Tor, which stands as an acronym for The Onion Router, is free software that allows anonymity on the Internet through a close-by-close routing algorithm.
In the Tor network, the generated online traffic is anonymous, without registering the list of search terms and without keeping track of the IPs from which the respective searches were initialized. Tor user activity cannot be detected due to a special system that picks up signals between different IP addresses. Tor also allows this mechanism to access sites that are filtered by proxy servers installed on the network.
Tor is also a browser, a gateway to the darknet, a unique “dark internet“, as well as accessing deep web sites that end with “.onion“.
But to be clear, Tor is neither a VPN nor a built-in VPN browser. Although both Tor and VPNs allow private Internet browsing, these are very different technologies.
Tor was initially developed by the US Navy to protect US government communications during espionage operations. It is now a non-profit organization that promotes online confidentiality.
Tor’s use is relatively easy. Download and install the Tor Browser, which will replace Chrome, Firefox or any other browser you normally use. Whatever you do on your Tor browser is private and secure.
Tor combines data in encrypted packets before entering it into the network. It then removes the part of the package that contains information such as source, size, destination, and time data, all of which can be used to find out about sender data. Then, it encrypts the rest of the information before finally sending it through many different servers or relays, at random, so that it cannot be traced.
Each relay decrypts and then re-encrypts just enough data to know where it came from and where the packet will go, but it can’t track information beyond that. Many encryption layers used by Tor to ensure anonymity are similar to an onion, hence the name. The Tor network hides your identity by moving your activity from the Internet through different servers. It allows complete anonymity and security against anyone trying to track your activity, such as authorities, hackers and advertisers.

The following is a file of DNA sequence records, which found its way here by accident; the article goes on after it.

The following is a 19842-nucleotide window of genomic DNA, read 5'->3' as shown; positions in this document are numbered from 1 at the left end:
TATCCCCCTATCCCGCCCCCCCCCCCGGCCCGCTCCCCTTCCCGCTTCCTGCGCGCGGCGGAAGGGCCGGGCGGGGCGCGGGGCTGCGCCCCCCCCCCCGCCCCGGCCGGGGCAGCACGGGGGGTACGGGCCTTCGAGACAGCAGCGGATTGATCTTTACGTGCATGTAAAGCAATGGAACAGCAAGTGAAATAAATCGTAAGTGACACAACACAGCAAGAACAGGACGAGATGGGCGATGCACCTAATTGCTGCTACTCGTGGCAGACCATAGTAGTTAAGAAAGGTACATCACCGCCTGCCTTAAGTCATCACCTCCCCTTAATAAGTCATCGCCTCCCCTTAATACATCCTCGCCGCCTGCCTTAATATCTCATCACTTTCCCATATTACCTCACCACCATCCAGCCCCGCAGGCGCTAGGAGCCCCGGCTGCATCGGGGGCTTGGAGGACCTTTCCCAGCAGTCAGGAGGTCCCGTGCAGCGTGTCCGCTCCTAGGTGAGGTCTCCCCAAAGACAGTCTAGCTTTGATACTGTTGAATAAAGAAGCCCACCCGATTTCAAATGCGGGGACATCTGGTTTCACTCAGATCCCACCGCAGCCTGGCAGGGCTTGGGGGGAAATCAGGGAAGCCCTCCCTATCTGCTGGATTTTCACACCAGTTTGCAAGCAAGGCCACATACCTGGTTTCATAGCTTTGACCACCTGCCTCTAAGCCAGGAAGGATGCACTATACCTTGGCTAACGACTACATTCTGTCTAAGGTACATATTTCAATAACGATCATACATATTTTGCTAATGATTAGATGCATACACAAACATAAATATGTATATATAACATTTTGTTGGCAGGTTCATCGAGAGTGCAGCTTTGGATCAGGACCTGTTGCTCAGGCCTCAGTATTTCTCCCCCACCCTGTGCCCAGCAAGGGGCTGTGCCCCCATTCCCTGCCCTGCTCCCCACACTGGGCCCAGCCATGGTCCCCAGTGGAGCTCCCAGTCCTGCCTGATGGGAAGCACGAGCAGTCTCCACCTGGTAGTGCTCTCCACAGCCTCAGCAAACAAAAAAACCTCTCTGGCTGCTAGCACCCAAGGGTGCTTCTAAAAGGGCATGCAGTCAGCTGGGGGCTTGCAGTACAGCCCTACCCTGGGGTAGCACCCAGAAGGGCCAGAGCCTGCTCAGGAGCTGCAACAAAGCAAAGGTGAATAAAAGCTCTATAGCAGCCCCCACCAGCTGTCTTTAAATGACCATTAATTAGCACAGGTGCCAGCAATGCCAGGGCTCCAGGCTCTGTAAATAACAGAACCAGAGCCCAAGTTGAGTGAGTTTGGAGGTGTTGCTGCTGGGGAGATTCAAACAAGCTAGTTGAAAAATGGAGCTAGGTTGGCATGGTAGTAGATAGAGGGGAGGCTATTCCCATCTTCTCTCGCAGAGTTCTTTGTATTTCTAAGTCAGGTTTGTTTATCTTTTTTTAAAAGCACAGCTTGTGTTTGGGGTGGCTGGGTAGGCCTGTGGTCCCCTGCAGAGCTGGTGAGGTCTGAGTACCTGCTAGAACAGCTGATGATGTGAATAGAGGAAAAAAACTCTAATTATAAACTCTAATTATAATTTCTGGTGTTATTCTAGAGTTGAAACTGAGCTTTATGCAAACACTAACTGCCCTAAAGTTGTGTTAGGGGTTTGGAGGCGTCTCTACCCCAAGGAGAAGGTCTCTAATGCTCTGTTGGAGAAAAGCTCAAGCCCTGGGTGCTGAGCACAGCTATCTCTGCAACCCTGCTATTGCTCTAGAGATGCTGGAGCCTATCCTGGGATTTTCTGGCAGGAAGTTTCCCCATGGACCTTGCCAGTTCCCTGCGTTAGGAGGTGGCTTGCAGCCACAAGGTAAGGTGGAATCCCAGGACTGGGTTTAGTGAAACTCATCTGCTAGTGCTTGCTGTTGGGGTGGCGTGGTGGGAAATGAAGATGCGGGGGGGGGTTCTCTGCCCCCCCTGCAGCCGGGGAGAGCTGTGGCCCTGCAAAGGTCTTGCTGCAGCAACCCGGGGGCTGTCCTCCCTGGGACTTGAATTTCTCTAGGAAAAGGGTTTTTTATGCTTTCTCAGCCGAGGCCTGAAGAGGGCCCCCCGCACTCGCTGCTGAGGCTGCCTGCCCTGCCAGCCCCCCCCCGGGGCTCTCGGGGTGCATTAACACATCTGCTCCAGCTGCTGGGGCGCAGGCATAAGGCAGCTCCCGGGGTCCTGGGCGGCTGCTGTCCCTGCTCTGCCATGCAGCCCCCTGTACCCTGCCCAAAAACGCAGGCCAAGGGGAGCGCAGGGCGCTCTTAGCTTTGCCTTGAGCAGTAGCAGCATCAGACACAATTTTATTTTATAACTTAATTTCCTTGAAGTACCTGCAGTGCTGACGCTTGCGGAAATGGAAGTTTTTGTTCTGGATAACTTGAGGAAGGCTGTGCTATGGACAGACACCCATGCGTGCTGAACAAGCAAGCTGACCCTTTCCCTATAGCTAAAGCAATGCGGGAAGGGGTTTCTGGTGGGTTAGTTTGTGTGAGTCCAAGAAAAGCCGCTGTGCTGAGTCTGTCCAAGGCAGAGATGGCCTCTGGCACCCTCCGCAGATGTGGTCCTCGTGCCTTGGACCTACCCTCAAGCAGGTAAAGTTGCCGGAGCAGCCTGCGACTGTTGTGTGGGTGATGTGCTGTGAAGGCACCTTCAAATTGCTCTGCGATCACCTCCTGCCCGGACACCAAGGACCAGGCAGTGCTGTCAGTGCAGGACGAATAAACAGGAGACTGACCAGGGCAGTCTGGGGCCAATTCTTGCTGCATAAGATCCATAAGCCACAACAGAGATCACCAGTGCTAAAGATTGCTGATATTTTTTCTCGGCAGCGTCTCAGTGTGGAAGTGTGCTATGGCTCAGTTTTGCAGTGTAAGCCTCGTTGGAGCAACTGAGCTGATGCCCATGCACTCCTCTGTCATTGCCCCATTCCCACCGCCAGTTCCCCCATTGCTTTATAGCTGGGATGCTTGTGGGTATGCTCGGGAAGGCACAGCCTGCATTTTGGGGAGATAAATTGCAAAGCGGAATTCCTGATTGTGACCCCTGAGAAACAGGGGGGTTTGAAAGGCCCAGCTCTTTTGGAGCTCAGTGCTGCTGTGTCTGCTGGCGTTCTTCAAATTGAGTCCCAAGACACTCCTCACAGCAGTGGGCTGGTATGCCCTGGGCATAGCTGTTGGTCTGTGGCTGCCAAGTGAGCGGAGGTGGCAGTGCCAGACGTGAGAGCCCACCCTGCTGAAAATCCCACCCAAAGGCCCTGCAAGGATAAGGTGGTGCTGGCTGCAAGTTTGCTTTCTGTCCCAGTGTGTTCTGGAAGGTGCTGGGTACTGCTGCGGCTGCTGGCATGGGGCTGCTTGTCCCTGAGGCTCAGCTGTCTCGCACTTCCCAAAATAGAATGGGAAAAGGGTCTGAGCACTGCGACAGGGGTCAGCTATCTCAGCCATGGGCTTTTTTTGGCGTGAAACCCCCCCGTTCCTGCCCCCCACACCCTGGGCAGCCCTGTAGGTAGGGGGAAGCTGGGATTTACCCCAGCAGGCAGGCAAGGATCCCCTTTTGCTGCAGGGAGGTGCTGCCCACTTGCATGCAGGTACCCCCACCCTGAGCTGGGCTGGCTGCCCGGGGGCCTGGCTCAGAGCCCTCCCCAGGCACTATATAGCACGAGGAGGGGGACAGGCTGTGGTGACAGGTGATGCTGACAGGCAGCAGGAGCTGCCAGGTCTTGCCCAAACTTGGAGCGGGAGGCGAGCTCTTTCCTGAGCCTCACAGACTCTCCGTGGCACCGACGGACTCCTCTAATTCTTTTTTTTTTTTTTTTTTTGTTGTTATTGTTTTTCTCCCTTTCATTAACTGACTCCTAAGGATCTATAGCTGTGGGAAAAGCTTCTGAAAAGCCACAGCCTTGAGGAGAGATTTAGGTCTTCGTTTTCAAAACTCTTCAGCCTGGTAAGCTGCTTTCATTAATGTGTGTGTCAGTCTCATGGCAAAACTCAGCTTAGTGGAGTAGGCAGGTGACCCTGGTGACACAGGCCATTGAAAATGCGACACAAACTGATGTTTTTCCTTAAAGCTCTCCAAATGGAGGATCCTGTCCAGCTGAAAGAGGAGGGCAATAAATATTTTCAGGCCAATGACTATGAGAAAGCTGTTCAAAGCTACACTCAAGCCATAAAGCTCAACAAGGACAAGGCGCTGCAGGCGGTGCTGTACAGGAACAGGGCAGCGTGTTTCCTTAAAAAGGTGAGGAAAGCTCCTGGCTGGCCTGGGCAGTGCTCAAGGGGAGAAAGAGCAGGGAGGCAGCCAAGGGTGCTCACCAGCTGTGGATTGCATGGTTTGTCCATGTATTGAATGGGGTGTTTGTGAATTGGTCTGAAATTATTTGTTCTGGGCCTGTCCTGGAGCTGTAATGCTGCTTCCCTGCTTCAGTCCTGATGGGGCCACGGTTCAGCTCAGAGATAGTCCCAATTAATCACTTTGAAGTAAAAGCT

It is very popular among journalists, activists, human rights workers, and information officers, especially among those who live or work in countries with Internet restrictions. Tor not only hides activity on the Internet, but also helps bypass restrictions. Tor’s biggest shortcoming is his performance. Or, rather, its lack. Because the data goes through so many relays, Tor is very slow, especially for audio and video. This can make streaming or downloading files a nightmare and is one of the main reasons why using a VPN or a built-in VPN browser is preferred by many users.
It is also important to know that using Tor does not make you 100% invulnerable. In fact, many think Tor is pretty easy to unpack, because the exit nodes, the last relay before your information reaches its destination, can see your traffic if the site you’re accessing doesn’t use SSL. Using HTTPS instead of HTTP may add an additional layer of protection, but it is not yet certain. Finally, government agencies can see if you are using Tor. So even if I don’t see what you are doing, it can still be a cause for suspicion. Tor, together with a VPN can be used together, but the relationship is a bit complex. You can set Tor over VPN or VPN over Tor, but there is a big difference between the two.
We will not shift into too technical terms, but it is important to understand the advantages and disadvantages of each. Also, keep in mind that no matter which setting you use, it will significantly reduce performance.